Speculation was rife last week about a soon to be announced (Wednesday this week 28th October 2010) service involving Google’s search technology and a number of different music streaming and a-la-carte retailers. According to insiders speaking to the Wall Street Journal (link), the music will be provided in the form of free, embedded streams from either lala.com or iLike.com (Ars Technica). Yet from reports it seems the streams will not be full tracks but just snippets of each track.
Getting down to business though, TMV thought it apt to examine the implications for music content owners as well as the different digital music retailers within the online ecosystem. Firstly with, large names being thrown about including the likes of iLike, Lala, iTunes and Amazon, where does this leave smaller niche digital retailers? If all the big services are going to receive preferential treatment in terms of search results for music streams and digital retailers, why should smaller niche players spend SEM money on Google AdWords? It seems pretty clear; Google would push them aside, in terms of search preferences.
Issues of parity for not only independent content owners but also independent digital music retailers need to be answered by Google. If the new service only launches with the aforementioned service partners it will create large gaps in terms of newer services entering the market and the access they have to consumers via search engines such as Google. Whilst yes undoubtedly this new initiative from Google is great news for the music industry and all of the services mentioned as being partnered up to it. Yet what will the impact be on newer less-established services and their ability to secure new users via search?
How can the humble music fan/consumer be sure the search information they input into Google, comes back with the most unbiased, relevant and cost-effective streaming or a-la-carte service? Google will no doubt argue that it is not hosting the music and it will be the services partnered at launch that will handle streams or a-la-carte fulfilment. Subsequently, this fits well with Google’s insistence “that it has no intention of getting into the content business” (mediamemo.com). Hmmm, so YouTube is not in the content business? Could have fooled me….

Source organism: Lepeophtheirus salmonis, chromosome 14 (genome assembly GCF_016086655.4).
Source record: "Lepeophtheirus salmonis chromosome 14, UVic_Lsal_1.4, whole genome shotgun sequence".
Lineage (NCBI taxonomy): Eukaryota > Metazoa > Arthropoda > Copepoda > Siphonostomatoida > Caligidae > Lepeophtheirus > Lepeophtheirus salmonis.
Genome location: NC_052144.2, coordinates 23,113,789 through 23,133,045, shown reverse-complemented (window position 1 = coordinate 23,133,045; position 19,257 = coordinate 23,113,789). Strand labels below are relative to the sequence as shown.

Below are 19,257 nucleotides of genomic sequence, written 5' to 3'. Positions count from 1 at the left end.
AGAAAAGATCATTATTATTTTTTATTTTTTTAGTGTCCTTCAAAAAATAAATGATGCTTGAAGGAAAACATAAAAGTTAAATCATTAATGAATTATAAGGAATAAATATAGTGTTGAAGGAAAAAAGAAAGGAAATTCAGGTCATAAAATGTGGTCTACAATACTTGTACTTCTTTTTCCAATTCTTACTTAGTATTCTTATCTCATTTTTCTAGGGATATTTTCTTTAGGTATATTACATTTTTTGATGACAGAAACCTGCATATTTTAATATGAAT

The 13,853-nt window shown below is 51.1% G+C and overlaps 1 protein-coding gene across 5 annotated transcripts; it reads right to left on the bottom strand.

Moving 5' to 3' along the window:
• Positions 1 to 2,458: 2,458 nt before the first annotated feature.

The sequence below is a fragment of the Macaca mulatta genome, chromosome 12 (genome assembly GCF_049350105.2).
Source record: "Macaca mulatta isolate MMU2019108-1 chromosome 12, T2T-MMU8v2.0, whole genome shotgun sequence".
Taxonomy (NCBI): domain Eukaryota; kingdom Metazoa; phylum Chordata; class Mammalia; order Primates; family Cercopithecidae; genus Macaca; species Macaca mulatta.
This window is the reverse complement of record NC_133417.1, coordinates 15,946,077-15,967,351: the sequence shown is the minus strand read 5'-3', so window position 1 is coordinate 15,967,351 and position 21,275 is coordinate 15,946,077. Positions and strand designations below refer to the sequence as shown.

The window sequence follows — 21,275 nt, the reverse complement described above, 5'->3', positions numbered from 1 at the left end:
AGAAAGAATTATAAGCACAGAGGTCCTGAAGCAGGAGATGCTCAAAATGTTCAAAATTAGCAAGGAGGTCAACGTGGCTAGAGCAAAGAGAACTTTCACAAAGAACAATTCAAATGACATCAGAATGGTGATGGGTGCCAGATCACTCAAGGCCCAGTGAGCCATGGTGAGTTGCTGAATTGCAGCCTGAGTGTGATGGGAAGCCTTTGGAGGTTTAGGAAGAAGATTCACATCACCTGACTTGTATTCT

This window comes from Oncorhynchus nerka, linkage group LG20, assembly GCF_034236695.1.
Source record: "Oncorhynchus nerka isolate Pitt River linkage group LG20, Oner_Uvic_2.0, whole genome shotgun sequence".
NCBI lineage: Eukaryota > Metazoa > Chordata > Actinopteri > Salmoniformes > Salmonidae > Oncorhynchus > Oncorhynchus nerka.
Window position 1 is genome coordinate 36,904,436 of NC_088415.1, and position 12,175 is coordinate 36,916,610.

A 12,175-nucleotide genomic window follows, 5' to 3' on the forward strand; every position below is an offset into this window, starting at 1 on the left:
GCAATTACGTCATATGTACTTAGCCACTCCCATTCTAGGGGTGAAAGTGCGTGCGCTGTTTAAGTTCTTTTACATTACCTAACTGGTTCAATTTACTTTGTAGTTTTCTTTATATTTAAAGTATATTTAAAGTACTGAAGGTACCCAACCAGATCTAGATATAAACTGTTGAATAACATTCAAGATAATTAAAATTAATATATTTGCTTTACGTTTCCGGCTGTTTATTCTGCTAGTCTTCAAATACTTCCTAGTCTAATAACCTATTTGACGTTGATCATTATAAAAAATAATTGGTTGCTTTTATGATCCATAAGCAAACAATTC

TMV have no problem with the overall concept of the new service. Yet it does seem to pose very serious market entry issues for smaller streaming services and a-la-carte music retailers. It would appear that they would be at a disadvantage in comparison to their larger more established competitors. Google will no doubt counter that they “will not be selling downloads or offering subscriptions (CNET news)”, as it will be the aforementioned service partners handling that side of the service. This is exactly TMV’s point! It favors certain services delivering streams or a-la-carte sales over others.
On the question of whether this is a going to be a game changer in terms of a direct challenge to Apple’s iTunes service, TMV would have to state NO. Going further Michael Gartenberg, VP of Strategy and Analysis at Interpret LLC has stated “anyone who says this is a game changer is crazy…it’s not going to drive more users to iTunes or Amazon. It probably won’t impact Pandora or Last.fm. It’s just one more reason why people will stay within Google. At best, it’s an interesting way to preview a song that’s stuck in your head” (Arts technical).
It has been confirmed that revenue sharing is involved, between Google, the aforementioned partners and content owners. All in all, it means Google is looking at keeping people within its Google search engine ecosystem longer, and is hence a more direct competitive play to Microsoft’s Bing search service, in TMVs view.
The fact companies like Medianet who power services like iLike are involved ensures that there will also be a lot of dynamic independent content as well. Strangely, iLike just recently purchased by MySpace has deals with certain large independent record labels whereas MySpace Music has still not secured a deal with independent label representative Merlin. Even still stranger MySpace Music within its press releases still quotes IODA and The Orchard as being the indies representative.
Let’s get something clear MySpace Music: IODA and The Orchard, yes have large catalogues, however they do not represent or distribute digital content for the likes of Beggars Group, Domino Records and many others. So, whilst these aggregator’s possess large catalogues, are they the catalogues that actually sell in big numbers? These aggregators do provide a service and it is an important one in terms of enabling many unknown artists and small independent labels to gain a foot in the digital music value chain door.
However, it is also important that all these new digital music services understand that parity at a content owner level needs to be respected. Going further this also needs to be carried through to ensure new music services are not cut off from important search traffic to their services.
On a final note, speculation has been rife in terms of the services name and whether it will be Google Music, Google Audio of Google OneBox. TMV’s money is on Google Audio. Going further we view this as just the first step in Google’s inevitable move into the music content business (despite their insistence of this not being the case) especially as an engagement that will no doubt also permeate Android and its app store expansion in the future